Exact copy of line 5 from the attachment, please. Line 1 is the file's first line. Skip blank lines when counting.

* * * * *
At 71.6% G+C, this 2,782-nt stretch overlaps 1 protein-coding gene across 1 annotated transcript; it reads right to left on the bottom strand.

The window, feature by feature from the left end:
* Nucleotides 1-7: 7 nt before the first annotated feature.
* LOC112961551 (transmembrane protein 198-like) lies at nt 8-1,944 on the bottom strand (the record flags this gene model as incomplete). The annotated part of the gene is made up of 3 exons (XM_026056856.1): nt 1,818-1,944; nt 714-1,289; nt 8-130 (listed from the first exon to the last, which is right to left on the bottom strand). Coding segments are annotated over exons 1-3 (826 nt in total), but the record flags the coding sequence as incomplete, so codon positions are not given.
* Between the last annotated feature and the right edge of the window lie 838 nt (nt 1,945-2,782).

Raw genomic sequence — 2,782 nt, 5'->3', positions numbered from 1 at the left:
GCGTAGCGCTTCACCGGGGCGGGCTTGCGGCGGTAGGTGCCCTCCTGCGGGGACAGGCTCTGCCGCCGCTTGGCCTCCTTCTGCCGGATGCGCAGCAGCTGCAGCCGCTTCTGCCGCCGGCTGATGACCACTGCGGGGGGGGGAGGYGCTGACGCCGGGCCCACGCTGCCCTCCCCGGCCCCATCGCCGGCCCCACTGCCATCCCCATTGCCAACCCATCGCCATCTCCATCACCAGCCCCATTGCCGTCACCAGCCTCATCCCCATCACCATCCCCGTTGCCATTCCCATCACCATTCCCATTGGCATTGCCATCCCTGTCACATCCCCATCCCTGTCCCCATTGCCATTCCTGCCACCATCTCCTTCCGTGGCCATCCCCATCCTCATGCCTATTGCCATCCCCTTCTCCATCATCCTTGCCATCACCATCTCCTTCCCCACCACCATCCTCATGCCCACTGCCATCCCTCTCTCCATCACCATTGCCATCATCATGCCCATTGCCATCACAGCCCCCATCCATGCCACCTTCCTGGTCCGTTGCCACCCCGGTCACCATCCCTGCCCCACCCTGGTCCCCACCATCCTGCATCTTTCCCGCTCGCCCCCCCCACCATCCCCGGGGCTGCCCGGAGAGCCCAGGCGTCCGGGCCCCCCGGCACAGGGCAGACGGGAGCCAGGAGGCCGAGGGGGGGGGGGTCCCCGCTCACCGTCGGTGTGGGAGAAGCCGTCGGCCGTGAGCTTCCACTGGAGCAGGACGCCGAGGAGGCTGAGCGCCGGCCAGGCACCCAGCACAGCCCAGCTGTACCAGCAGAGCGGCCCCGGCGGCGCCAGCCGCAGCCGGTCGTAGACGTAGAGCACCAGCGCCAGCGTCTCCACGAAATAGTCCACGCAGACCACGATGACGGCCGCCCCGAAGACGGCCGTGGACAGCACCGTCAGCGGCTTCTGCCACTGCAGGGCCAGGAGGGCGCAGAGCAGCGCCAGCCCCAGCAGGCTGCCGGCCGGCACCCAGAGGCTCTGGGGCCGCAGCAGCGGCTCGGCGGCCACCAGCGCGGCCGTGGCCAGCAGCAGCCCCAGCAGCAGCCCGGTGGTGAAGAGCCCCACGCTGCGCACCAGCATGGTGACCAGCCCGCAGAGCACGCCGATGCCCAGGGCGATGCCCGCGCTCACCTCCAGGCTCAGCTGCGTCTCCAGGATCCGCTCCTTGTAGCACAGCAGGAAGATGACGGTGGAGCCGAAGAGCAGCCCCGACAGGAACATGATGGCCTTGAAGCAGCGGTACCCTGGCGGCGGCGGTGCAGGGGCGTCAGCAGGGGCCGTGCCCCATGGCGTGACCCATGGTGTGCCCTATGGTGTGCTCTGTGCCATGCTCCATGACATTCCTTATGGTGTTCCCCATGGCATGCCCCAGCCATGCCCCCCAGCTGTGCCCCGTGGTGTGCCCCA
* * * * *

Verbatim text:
* Between the last annotated feature and the right edge of the window lie 838 nt (nt 1,945-2,782).